BREAK IN TRANSCRIPT
Ms. KAPTUR. Mr. Speaker, numerous stories have come out over the last few weeks, all detailing the corruption and outright fraud on Wall Street.
First, there was the recent news about former Secretary of the Treasury Hank Paulson's inappropriately tipping off a few key friends from Goldman Sachs and other Wall Street tycoons about the impending collapse of Fannie Mae and Freddie Mac so that those friends could hedge and make money on that insider knowledge. Then a judge in New York threw out one of the orchestrated settlements between Citigroup, which was a bank at the center of the wrongdoing, and the Securities and Exchange Commission, which allowed that bank to walk away from cases of fraud without admitting any wrongdoing.
This past weekend, "60 Minutes'' interviewed a former executive vice president at Countrywide Financial, a giant and duplicitous player in the U.S. mortgage business. This woman was in charge of fraud investigations at the company before the financial crisis.
According to her, "Countrywide loan officers were forging and manipulating borrowers' income and asset statements to help them get loans they weren't qualified for and couldn't afford.'' She went on to say that all of the recycle bins, wherever they looked in that company, were full of signatures that had been cut off of one document and put onto another and then photocopied or faxed. According to her, the fraud she witnessed was systemic, taking place in Boston, Chicago, Miami, Detroit, Las Vegas, Phoenix, and elsewhere. She was fired before she could speak to government regulators about the extent of fraud she had documented.
What is most troubling is that these stories are not isolated. The FBI testified before Congress as early as 2004 that they were seeing an epidemic in white collar crime. They stated the FBI did not have anywhere near enough agents to investigate major white collar crime like the financial crisis. There are moments when I do wonder if the FBI has the will to prosecute; but still, today, the FBI has nowhere near enough special agents or forensic experts to properly investigate the level of corruption that we know occurred.
Frankly, the Congress has shorted the FBI--some might say purposely--of the resources it needs to do the job. I have a bill, which I invite my colleagues to support, H.R. 3050, the Financial Crisis Criminal Investigation Act, authorizing an additional 1,000 FBI agents to aggressively investigate the kind of fraud that has destroyed the economic future of millions of our people and that has upset the global financial system.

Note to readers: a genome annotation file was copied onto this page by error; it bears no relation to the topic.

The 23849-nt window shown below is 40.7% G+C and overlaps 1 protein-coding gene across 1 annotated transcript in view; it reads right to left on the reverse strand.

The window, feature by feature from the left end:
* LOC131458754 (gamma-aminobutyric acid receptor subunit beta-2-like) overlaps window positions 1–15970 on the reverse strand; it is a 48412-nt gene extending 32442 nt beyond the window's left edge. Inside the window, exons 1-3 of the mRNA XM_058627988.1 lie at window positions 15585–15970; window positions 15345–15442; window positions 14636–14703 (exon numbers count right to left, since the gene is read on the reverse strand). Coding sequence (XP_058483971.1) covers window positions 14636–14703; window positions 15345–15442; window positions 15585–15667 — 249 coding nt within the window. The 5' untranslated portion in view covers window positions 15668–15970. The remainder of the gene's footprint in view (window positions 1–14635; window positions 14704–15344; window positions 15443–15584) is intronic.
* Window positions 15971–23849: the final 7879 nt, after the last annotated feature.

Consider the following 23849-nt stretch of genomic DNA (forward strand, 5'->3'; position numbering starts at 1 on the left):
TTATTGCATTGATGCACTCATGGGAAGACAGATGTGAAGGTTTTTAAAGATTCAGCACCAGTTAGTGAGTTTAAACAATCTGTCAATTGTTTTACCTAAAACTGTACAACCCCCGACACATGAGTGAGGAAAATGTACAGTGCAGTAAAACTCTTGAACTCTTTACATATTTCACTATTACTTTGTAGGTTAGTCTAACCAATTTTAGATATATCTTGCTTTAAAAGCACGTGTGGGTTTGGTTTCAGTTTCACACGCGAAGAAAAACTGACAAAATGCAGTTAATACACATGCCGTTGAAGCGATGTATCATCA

Back when we had the S&L crisis in the 1990s, we had 1,000 agents. Do you know how many were working when this financial crisis started? Forty-five. The others had all been reassigned to terrorism. We're only up a little over 200 agents now investigating white collar crime. Think about that, America. Why do you think these financial wrongdoers aren't in jail? Frankly, this Congress has not taken its responsibility to investigate seriously.
Despite the robust public reporting of misdeeds on Wall Street, it has not been until the MF Global case, one of the top 10 bankruptcies in this country, that Congress has shown some mild interest in the magnitude of the inquiry required. In November, we got an inside look into the stunning misdeeds--and let's be blunt--outright thievery that occurred at MF Global in the days before it declared bankruptcy. The total amount missing from private accounts has fluctuated over the weeks. As much as $1.2 billion could be missing from private customer accounts.
Congress is finally having hearings on this subject tomorrow, and we'll see how seriously an investigation is pursued. Let me say that the public has a right to know on what specific dates throughout 2011 money from customer accounts was wire-transferred in order to meet MF Global's margin calls.
This is the key question. Members should ask, probe, and exact the truth. The public has a right to know on what specific dates through 2011 was money from private customer accounts at MF wire-transferred in order to meet MF's global margin calls.
If Mr. Corzine authorized the taking of those funds, then this body should remind him that no one is above the law, not even someone who was a former Goldman Sachs CEO, former Governor and U.S. Senator. Whichever friends and associates aided his actions in that company should be brought into full sunlight, as well as other companies that were likely involved in those wire transfers.
The fact that hundreds of millions of dollars, if not over a billion dollars, can simply be stolen from a major banking institution from the inside requires full investigation, not just by the Congress, but by the FBI. I'm reminded of that book, written by Professor William Black, ``The Best Way To Rob a Bank is To Own One.'' Well, I wonder how much of that applies in this case.
It's time that Wall Street, white collar crimes, be prosecuted seriously, that this Congress do its job. Let's provide the FBI the resources it needs to fully investigate and prosecute, and the committees of this Chamber use their full authority to do no less. We surely owe this to the American people and the cause of justice toward all.